That is why membership matters. When we attend church, we practice Christianity. But when we become members of a church, entering into covenant with the people around us, we grow as Christians, and we experience the kingdom of God in ways that would not otherwise be possible. And that’s exactly what happened for my sister and me in my home church. The members upheld their end of the covenant, and as we grew, we became part of the covenant as well, and together we shared the life of Christians and grew as Christ’s disciples. We experienced something of the kingdom of God, and we shared it in our community.

So, can you be a Christian without joining a church? Sure you can – it’s something like being a soldier without an army, a seaman without a ship, a businessman without a business, a tuba player without an orchestra, a football player without a team, or a bee without a hive. Certainly churches have their faults, and church membership can at times be quite a burden. But look at the people around you today. This is your Christian family. They need you, and you need them because we all need Christ.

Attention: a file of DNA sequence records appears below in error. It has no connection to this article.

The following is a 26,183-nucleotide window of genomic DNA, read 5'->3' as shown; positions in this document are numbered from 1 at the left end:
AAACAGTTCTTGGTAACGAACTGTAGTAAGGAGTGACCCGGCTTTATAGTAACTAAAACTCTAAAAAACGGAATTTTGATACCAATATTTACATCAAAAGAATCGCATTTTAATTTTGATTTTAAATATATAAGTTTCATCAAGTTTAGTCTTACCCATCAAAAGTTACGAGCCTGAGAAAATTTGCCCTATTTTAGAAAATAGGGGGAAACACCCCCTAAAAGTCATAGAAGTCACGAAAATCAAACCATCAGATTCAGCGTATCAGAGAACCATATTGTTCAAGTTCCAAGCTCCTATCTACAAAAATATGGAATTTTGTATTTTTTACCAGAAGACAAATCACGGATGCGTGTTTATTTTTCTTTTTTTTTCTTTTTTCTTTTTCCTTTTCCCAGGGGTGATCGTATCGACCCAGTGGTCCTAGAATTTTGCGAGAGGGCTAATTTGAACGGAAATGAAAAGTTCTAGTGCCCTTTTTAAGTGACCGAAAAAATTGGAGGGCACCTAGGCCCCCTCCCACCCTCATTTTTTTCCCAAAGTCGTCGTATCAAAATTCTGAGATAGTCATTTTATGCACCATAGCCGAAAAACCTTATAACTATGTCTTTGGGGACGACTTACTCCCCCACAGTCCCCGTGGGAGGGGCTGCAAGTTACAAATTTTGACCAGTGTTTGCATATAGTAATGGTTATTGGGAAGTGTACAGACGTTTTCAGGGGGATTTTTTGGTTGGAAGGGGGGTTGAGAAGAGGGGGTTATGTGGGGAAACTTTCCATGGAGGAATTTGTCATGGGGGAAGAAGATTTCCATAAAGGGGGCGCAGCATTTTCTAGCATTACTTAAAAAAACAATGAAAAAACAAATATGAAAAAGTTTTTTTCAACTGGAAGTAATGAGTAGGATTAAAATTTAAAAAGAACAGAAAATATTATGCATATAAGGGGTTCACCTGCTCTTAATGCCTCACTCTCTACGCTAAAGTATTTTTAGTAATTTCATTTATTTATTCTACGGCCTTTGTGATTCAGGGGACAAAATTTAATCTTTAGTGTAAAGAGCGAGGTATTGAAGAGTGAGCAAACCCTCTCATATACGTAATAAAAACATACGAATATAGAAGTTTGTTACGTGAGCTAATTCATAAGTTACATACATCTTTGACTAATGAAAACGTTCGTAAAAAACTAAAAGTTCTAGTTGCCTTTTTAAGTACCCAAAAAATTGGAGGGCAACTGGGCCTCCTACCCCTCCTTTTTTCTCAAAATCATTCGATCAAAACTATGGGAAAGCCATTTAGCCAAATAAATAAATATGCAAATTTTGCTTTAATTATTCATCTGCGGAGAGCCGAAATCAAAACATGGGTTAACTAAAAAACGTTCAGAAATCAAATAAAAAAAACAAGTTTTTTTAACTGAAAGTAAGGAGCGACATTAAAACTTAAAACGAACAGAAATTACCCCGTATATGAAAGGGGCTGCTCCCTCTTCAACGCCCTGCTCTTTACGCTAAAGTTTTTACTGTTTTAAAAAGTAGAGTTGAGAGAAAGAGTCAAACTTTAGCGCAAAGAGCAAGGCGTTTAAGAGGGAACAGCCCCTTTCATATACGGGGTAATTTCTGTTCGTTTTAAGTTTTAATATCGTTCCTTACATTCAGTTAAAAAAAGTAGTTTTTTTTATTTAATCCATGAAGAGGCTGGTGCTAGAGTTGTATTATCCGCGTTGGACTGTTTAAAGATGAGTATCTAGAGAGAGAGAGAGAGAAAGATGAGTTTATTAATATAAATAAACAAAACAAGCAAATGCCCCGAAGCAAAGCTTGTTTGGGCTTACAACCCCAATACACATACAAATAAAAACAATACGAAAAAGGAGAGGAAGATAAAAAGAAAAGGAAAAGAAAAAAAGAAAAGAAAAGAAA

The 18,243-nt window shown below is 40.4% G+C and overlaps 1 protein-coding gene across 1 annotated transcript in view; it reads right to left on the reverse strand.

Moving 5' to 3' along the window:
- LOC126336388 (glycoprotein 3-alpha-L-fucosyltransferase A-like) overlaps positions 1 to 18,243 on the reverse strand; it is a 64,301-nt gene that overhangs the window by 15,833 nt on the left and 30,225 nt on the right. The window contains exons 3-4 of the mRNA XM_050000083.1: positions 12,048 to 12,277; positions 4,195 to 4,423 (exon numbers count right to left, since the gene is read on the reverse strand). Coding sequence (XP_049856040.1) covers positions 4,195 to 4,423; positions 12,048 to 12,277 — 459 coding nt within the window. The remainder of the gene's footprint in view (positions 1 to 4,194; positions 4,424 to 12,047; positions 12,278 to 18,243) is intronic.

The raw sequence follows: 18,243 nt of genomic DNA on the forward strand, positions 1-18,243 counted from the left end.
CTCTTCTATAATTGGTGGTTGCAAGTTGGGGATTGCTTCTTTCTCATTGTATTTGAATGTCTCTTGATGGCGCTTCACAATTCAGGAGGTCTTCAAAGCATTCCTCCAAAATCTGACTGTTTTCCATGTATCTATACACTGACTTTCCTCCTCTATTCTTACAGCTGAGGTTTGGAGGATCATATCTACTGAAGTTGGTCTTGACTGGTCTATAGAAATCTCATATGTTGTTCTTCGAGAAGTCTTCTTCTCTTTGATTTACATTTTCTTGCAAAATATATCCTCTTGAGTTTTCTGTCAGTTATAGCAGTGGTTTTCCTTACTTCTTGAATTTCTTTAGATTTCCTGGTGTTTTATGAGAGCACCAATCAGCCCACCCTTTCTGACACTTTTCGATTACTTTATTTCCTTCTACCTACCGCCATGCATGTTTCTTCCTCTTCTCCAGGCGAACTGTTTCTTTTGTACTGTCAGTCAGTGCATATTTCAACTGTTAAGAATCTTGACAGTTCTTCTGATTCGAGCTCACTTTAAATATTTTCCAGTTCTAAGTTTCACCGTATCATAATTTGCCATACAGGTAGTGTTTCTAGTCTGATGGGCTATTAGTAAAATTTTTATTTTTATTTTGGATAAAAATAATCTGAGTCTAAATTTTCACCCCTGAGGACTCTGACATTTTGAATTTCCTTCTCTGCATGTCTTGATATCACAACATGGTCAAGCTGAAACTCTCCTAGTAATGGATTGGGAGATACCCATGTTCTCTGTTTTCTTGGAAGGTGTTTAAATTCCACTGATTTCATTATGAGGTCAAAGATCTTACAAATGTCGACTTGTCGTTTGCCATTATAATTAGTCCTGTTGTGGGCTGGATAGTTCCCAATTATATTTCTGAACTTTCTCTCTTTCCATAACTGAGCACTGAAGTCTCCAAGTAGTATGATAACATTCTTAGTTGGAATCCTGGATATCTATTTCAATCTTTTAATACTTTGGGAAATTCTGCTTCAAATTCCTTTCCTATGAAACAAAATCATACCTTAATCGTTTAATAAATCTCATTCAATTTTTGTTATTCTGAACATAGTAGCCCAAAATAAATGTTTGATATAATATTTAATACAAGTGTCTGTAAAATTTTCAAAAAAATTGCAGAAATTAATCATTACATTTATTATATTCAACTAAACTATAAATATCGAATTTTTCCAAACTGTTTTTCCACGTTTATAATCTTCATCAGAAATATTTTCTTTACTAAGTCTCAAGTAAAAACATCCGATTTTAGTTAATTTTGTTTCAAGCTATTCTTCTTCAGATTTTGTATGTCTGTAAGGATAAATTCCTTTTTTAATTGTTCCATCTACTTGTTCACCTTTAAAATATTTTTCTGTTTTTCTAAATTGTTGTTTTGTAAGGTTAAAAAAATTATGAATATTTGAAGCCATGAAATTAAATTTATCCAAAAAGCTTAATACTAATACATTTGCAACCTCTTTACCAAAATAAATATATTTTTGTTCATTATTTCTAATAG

Amen.

[1] The Book of Discipline of the United Methodist Church, para. 218-219.